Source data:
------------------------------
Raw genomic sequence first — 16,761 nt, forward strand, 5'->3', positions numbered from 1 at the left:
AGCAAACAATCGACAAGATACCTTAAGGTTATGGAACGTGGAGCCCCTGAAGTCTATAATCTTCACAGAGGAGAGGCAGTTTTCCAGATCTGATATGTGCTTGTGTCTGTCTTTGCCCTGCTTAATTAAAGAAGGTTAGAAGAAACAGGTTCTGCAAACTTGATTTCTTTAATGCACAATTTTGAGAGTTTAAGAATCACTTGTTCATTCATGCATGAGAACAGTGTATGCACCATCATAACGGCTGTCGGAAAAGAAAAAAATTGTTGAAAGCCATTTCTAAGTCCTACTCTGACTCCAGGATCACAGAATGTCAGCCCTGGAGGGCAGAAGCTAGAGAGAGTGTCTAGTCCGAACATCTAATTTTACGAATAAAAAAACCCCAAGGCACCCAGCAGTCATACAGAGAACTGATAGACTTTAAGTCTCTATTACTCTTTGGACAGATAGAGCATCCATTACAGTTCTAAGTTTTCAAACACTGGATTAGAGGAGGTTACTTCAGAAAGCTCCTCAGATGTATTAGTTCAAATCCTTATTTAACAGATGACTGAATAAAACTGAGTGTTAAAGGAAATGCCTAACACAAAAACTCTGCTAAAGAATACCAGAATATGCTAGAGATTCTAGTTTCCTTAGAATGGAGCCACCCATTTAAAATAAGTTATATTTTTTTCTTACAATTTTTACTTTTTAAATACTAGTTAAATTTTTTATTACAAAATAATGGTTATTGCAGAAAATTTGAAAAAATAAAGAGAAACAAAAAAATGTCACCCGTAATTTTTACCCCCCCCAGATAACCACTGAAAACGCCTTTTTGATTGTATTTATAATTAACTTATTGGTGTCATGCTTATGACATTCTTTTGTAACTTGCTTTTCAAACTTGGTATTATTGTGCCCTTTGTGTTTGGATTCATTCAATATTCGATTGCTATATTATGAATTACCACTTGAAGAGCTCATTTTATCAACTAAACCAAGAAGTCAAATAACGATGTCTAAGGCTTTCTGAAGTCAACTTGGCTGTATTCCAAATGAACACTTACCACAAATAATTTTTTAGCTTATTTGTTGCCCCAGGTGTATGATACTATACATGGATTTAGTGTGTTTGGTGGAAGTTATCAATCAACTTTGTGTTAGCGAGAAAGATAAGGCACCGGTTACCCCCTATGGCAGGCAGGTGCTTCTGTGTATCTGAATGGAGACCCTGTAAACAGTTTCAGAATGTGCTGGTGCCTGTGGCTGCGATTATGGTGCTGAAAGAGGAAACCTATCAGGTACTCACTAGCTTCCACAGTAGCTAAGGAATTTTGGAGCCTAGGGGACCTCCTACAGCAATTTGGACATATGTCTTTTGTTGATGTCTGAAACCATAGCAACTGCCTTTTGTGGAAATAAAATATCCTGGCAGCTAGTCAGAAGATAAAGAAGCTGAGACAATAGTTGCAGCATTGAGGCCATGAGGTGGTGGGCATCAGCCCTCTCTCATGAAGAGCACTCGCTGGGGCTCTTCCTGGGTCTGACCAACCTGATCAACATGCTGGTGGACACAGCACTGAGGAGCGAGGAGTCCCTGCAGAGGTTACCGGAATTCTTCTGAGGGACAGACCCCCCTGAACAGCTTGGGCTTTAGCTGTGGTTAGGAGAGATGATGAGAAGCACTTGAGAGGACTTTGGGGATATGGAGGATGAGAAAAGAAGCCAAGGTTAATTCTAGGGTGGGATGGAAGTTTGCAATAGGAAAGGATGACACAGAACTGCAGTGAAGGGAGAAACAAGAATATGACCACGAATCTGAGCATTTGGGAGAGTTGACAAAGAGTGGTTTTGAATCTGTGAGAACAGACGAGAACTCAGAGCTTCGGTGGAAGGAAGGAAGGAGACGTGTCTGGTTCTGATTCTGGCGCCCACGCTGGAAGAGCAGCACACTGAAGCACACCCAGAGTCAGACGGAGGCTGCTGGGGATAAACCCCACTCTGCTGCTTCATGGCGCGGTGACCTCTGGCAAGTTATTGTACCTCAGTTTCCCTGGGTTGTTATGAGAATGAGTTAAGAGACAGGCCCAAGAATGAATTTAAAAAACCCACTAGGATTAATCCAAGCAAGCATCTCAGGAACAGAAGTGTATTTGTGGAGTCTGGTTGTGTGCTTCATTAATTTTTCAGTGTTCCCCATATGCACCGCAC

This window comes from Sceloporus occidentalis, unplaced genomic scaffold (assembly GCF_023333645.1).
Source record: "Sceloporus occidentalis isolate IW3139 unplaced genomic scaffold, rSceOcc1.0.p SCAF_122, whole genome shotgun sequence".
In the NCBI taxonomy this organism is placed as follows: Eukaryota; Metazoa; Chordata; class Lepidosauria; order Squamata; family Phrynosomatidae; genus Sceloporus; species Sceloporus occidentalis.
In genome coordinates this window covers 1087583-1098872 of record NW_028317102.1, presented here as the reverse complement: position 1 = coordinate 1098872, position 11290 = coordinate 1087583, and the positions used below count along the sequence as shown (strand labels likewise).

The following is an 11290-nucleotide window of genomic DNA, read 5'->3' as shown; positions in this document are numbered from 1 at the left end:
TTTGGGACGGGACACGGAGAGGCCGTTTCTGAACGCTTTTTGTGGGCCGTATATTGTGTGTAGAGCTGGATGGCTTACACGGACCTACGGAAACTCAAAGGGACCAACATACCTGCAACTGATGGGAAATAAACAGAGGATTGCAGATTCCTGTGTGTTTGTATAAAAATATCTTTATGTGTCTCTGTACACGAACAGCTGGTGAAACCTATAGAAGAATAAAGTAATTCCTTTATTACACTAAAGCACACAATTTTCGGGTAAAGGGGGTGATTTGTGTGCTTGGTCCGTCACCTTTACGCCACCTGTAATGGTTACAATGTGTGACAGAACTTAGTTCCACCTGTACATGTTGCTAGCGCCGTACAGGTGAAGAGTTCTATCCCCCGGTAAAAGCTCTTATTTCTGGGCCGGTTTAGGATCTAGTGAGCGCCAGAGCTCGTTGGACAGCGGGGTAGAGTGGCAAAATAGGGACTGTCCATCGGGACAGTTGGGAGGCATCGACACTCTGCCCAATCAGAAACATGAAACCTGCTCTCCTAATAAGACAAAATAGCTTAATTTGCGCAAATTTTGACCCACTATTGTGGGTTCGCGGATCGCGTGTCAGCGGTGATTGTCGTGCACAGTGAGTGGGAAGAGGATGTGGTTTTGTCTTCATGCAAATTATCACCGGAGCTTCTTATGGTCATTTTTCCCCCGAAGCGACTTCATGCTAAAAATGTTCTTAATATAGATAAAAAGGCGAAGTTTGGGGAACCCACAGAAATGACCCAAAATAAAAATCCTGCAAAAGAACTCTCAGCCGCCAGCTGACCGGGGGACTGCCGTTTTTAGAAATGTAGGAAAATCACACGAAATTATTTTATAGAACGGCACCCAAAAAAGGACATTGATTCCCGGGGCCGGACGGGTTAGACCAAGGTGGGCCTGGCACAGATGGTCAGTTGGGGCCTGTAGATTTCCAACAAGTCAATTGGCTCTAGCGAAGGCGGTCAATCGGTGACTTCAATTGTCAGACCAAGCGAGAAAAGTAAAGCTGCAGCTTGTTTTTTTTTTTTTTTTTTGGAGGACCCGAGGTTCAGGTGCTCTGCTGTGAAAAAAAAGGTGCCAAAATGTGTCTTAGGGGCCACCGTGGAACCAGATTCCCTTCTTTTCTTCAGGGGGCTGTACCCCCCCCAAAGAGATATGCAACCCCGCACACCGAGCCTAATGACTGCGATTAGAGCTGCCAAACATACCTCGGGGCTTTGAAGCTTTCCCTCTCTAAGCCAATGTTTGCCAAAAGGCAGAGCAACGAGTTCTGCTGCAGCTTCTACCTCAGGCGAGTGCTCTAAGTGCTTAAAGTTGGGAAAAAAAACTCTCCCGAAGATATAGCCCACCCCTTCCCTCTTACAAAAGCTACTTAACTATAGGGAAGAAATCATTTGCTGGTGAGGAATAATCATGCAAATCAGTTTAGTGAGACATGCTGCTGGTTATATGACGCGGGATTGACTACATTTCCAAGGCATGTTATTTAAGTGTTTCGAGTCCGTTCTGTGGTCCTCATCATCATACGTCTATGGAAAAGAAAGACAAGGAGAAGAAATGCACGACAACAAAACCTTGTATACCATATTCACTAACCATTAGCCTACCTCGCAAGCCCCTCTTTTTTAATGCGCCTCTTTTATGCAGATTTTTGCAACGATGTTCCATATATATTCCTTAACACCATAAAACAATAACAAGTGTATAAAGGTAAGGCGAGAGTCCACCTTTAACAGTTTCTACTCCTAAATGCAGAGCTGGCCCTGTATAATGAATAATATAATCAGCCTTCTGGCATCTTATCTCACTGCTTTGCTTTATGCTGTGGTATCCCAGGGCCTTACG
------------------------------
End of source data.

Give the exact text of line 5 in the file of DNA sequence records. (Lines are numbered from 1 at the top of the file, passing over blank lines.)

In the NCBI taxonomy this organism is placed as follows: Eukaryota; Metazoa; Chordata; class Lepidosauria; order Squamata; family Phrynosomatidae; genus Sceloporus; species Sceloporus occidentalis.